One of the main aims of the Centre for Wildlife Management and Conservation (CWMC) is to provide new, effective and humane tools and techniques for reducing populations of invasive mammal species. As part of this objective we have been researching innovative methods to control stoats over large areas for extended timeframes. Stoats are considered the most deadly predator of a number of New Zealand’s threatened and endangered native bird species, and have been a significant factor in the historic decline of much of New Zealand’s fauna. The majority of stoat control is presently achieved through single kill traps placed in DOC 200 boxes which must be set and serviced at regular intervals. These techniques require intensive efforts and high costs to achieve effective results. As such, there is an urgent need to develop more cost effective and sustainable stoat control tools.
In collaboration with Connovation Ltd the CWMC team has developed the ‘sptifire’, a resettable toxin delivery tunnel for the long-term control of stoats. These tunnel systems release a gel (containing a humane toxin called PAPP) onto the fur of the stoat as it passes through, which the stoat then grooms off, ingests and dies. The tunnel resets itself ready for the next stoat to enter, with each tunnel capable of killing approximately 100 stoats. These tunnels were shown in initial trials to be a quick, humane, efficient and safe method of eliminating stoats and weasels.
In January 2011 we began our first field trial of these tunnels at a Department of Conservation site in West Otago. 40 tunnels were placed in areas of high stoat densities and animal interactions with tunnels were observed by camera traps. While this trial is still on-going initial results have already shown that wild stoats will readily enter the tunnels and are successfully sprayed by the PAPP toxin. We are now hoping to achieve a significant decline in stoat numbers in this area, whilst ensuring that our tunnels can be left functioning for long periods of time unattended. Fine tuning of these tunnel systems continues with input from our design and engineering team (including experts from Lincoln Ventures Ltd and Auckland University of Technology).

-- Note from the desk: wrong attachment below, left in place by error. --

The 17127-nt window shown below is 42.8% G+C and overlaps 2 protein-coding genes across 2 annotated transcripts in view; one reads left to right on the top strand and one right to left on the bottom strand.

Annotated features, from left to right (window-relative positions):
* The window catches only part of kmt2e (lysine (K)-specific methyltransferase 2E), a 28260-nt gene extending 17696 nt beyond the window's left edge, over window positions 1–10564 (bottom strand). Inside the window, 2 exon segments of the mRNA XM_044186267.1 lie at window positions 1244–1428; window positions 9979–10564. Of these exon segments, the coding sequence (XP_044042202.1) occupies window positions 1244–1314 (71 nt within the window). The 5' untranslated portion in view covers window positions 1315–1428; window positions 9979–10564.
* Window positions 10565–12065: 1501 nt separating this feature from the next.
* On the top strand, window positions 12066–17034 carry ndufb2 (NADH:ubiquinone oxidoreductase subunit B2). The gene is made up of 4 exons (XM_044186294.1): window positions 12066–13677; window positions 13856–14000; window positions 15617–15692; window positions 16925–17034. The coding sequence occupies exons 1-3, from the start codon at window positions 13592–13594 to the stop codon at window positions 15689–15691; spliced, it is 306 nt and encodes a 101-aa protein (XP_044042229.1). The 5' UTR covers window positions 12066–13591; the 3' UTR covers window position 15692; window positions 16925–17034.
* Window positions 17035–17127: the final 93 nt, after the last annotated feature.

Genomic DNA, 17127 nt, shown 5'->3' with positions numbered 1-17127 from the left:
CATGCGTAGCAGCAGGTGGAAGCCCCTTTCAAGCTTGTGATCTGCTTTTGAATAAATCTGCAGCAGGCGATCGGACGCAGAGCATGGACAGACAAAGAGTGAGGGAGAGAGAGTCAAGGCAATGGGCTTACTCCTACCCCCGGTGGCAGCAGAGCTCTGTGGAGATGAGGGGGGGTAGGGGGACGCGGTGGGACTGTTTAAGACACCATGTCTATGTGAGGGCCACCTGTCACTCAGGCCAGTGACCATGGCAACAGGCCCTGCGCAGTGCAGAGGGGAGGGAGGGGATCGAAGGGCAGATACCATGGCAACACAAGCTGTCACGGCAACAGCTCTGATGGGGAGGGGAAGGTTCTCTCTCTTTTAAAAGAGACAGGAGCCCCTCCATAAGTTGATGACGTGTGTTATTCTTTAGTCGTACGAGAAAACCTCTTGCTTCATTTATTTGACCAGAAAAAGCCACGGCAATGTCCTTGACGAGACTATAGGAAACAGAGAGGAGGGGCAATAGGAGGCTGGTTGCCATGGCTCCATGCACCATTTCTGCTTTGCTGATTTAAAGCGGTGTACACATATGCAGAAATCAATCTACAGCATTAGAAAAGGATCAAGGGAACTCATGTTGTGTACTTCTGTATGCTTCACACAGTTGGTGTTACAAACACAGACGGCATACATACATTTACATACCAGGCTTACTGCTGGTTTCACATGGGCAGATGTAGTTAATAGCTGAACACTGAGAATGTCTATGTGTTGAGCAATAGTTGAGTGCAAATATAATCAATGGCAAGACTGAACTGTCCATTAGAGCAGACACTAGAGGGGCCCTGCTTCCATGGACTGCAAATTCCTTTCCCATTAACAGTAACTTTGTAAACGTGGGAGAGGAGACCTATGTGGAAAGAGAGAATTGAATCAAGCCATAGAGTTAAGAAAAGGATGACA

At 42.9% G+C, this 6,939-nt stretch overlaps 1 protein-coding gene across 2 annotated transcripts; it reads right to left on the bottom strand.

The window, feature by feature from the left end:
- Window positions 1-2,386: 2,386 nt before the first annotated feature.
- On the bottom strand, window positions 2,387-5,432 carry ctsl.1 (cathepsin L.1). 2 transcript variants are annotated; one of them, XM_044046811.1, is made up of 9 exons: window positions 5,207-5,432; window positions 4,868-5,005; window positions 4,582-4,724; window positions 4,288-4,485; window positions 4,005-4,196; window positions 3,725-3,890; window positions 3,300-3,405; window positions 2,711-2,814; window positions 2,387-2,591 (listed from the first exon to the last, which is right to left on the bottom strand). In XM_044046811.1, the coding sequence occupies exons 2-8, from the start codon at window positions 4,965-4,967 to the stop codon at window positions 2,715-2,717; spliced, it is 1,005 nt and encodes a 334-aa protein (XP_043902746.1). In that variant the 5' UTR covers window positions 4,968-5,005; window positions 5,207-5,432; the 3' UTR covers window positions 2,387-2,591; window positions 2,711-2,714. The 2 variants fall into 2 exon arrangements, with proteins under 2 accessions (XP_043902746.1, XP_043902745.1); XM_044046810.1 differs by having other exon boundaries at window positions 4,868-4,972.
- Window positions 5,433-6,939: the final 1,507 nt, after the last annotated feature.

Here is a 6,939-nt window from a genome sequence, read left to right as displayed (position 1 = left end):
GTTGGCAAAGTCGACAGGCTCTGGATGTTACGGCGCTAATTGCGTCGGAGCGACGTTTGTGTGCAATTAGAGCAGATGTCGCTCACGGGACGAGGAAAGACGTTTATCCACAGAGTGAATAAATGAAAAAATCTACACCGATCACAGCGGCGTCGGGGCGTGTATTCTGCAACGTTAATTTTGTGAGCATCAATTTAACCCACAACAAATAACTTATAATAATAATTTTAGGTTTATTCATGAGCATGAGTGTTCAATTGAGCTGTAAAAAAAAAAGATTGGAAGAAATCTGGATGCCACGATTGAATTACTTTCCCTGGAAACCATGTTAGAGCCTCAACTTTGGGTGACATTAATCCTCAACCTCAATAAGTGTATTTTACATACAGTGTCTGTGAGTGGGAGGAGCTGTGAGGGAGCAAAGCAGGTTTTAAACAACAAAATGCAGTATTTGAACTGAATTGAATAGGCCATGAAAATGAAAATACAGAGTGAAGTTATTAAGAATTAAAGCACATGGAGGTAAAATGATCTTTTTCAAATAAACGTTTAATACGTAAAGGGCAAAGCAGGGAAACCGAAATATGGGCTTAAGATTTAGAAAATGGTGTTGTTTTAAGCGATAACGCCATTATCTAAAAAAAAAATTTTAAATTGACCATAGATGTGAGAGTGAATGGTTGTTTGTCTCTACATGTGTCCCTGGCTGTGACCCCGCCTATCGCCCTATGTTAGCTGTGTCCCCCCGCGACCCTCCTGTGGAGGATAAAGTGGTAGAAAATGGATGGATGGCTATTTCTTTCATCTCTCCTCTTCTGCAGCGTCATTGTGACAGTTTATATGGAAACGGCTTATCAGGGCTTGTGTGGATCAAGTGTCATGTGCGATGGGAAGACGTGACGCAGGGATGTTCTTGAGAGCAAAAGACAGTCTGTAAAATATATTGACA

Ultimately we hope to develop a cost-effective and reliable system which can be left out in the environment for several years while continuing to successfully eliminate stoats. This tunnel system will provide an important new tool in the on going battle against stoats, helping to eradicate one of the most prolific predators of native birds in this country and giving them a chance to make a recovery.
By Dr Helen Blackie